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Inception - Christopher Nolan interview

Christopher Nolan, director of The Prestige

Interview by Rob Carnevale

CHRISTOPHER Nolan talks about the making of Inception, his passion and interest in dreams, and why he likes to keep his projects as simple as possible while making them.

He also discusses his love for the IMAX format, his views on 3D and whether the ability, or technology, to access people’s dreams could ever exist…

Q. The concept of Inception has been in your mind for the best part of a decade, can you talk about the initial inspiration and how it developed?
Christopher Nolan: I’d always wanted to address dreams in film-making and do something set in this world. About 10 years ago I focussed in on the idea of exploring a technology that might allow people to share dreams, and the uses and abuses of that, and came up with the idea of trying to tell a heist story, or do a heist film set in the world of dreams with the technology that would allow somebody to penetrate somebody else’s subconscious. The idea was always to tell a large-scale action film with an unusual twist to the world in which it takes place.

Q How difficult was it to keep things secret about Inception? You succeeded…
Christopher Nolan: It’s difficult to keep anything fresh for an audience these days. With technology being what it is people seem to know everything there is to know about a film before you’ve even made it. For me as a filmgoer, I like to sit in the cinema as the lights go down and not know what I’m about to see unfold on screen. And every time we go to make a film we do everything we can to systematise things so we are able to make a film in private. Once it’s finished then it’s for the audience to make of it what they will.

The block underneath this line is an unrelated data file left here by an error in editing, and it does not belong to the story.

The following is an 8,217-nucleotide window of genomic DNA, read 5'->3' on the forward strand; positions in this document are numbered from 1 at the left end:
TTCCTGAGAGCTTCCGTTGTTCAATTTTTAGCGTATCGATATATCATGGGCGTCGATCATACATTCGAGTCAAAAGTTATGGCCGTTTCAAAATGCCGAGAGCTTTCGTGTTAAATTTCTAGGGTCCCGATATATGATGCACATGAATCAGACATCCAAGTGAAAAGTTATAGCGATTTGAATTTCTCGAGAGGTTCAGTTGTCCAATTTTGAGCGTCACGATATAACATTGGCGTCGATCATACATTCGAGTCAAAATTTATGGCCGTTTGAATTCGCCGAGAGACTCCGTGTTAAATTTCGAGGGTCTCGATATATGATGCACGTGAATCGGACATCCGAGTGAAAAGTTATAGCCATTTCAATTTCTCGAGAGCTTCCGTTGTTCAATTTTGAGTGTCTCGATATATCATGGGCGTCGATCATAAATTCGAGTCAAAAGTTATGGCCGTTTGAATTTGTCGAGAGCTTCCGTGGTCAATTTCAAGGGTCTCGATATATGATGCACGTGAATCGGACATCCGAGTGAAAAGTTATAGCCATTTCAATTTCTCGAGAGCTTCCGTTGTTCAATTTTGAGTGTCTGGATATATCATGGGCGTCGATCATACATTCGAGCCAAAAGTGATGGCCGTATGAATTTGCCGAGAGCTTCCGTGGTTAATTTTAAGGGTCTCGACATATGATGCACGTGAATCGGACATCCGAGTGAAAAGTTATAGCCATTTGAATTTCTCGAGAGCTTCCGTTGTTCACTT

Q. Can you talk about some of the challenges of making this movie, which used so many locations and so few effects?
Christopher Nolan: For me, the underlying tone is summed up by Leo’s character who says in the film the dreams feel real while we’re in them. So everything we did in a production sense was trying to retain a tactile sense of reality to the world of the dreams, so they felt like possible worlds even as impossible things were happening. That posed challenges for all the departments in terms of things like a freight train barrelling down the street smashing cars. We wanted to do this for real so it would feel possible for the audience and we wouldn’t have an obviously surreal quality to things. That’s why we travelled to real locations all round the world, shot in blizzards and so forth. But hopefully that adds up to some greater sense of reality to the world of dreams.

Q. Do you see a similarity between dreams and filmmaking?
Christopher Nolan: Well, from my point of view as a director it’s certainly the case that now that I look at Inception as a finished film it’s probably as close as I want to get to making a film about filmmaking. I think in writing the script and trying to imagine a creative process whereby you create an alternate reality for someone within the story, I think I naturally gravitated towards the creative process that I know: which is when you try to create an alternative reality for an audience, you put together a very talented team of people and have to figure out their particular angle and the reality you’re trying to put together. When I watch the scenes in the film where this guy’s team is putting the whole plan together, it reminds me very much of the process of filmmaking.